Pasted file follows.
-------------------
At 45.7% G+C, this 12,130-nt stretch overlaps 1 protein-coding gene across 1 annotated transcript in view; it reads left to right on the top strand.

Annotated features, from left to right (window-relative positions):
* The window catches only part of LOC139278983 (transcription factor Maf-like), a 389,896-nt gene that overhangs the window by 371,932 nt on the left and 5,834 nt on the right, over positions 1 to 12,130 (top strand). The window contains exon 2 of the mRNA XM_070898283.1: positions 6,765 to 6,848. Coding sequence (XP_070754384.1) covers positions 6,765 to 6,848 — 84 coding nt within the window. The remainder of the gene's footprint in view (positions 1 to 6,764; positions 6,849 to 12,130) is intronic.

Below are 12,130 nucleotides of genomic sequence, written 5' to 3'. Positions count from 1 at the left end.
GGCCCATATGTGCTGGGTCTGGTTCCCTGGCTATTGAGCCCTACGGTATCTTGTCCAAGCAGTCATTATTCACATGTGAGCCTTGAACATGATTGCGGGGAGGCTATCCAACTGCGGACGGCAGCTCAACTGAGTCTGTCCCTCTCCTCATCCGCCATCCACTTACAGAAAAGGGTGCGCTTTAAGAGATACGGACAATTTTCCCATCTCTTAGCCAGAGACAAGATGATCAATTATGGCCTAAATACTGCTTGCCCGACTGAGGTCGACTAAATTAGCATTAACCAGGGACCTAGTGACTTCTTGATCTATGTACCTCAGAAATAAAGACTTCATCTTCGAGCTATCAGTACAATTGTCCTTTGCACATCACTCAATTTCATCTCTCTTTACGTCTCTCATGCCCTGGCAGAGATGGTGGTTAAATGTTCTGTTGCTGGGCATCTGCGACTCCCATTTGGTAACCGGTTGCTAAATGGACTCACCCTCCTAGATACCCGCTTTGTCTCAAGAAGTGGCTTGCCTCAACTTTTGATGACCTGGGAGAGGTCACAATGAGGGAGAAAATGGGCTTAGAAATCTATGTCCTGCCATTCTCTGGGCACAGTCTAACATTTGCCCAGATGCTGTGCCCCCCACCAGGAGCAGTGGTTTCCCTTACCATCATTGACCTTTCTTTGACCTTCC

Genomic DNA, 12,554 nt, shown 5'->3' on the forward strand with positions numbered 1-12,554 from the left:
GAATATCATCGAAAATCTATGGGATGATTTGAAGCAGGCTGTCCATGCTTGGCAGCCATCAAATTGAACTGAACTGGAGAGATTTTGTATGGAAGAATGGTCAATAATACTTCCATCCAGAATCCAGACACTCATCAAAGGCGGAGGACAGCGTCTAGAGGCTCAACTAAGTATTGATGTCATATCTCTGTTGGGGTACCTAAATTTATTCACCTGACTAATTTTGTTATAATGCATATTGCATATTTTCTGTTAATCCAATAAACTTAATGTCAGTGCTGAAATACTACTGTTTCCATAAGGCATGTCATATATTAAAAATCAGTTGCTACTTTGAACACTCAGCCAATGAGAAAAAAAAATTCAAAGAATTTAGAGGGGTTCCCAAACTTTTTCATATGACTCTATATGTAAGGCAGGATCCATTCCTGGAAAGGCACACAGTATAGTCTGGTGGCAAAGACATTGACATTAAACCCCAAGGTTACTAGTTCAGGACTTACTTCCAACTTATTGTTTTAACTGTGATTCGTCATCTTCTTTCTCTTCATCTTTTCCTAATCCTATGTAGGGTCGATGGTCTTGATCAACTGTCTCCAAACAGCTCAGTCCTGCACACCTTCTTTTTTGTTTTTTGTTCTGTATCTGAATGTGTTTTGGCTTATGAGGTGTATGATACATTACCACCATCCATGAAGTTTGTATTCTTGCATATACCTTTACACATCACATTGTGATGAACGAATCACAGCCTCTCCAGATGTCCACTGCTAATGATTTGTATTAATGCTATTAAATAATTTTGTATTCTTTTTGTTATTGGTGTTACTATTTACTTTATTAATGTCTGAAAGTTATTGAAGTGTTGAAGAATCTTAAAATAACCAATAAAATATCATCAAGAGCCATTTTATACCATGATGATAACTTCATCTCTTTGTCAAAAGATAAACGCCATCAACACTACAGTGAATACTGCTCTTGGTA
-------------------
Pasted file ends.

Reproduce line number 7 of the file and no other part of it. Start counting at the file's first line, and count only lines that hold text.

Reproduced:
GAATATCATCGAAAATCTATGGGATGATTTGAAGCAGGCTGTCCATGCTTGGCAGCCATCAAATTGAACTGAACTGGAGAGATTTTGTATGGAAGAATGGTCAATAATACTTCCATCCAGAATCCAGACACTCATCAAAGGCGGAGGACAGCGTCTAGAGGCTCAACTAAGTATTGATGTCATATCTCTGTTGGGGTACCTAAATTTATTCACCTGACTAATTTTGTTATAATGCATATTGCATATTTTCTGTTAATCCAATAAACTTAATGTCAGTGCTGAAATACTACTGTTTCCATAAGGCATGTCATATATTAAAAATCAGTTGCTACTTTGAACACTCAGCCAATGAGAAAAAAAAATTCAAAGAATTTAGAGGGGTTCCCAAACTTTTTCATATGACTCTATATGTAAGGCAGGATCCATTCCTGGAAAGGCACACAGTATAGTCTGGTGGCAAAGACATTGACATTAAACCCCAAGGTTACTAGTTCAGGACTTACTTCCAACTTATTGTTTTAACTGTGATTCGTCATCTTCTTTCTCTTCATCTTTTCCTAATCCTATGTAGGGTCGATGGTCTTGATCAACTGTCTCCAAACAGCTCAGTCCTGCACACCTTCTTTTTTGTTTTTTGTTCTGTATCTGAATGTGTTTTGGCTTATGAGGTGTATGATACATTACCACCATCCATGAAGTTTGTATTCTTGCATATACCTTTACACATCACATTGTGATGAACGAATCACAGCCTCTCCAGATGTCCACTGCTAATGATTTGTATTAATGCTATTAAATAATTTTGTATTCTTTTTGTTATTGGTGTTACTATTTACTTTATTAATGTCTGAAAGTTATTGAAGTGTTGAAGAATCTTAAAATAACCAATAAAATATCATCAAGAGCCATTTTATACCATGATGATAACTTCATCTCTTTGTCAAAAGATAAACGCCATCAACACTACAGTGAATACTGCTCTTGGTA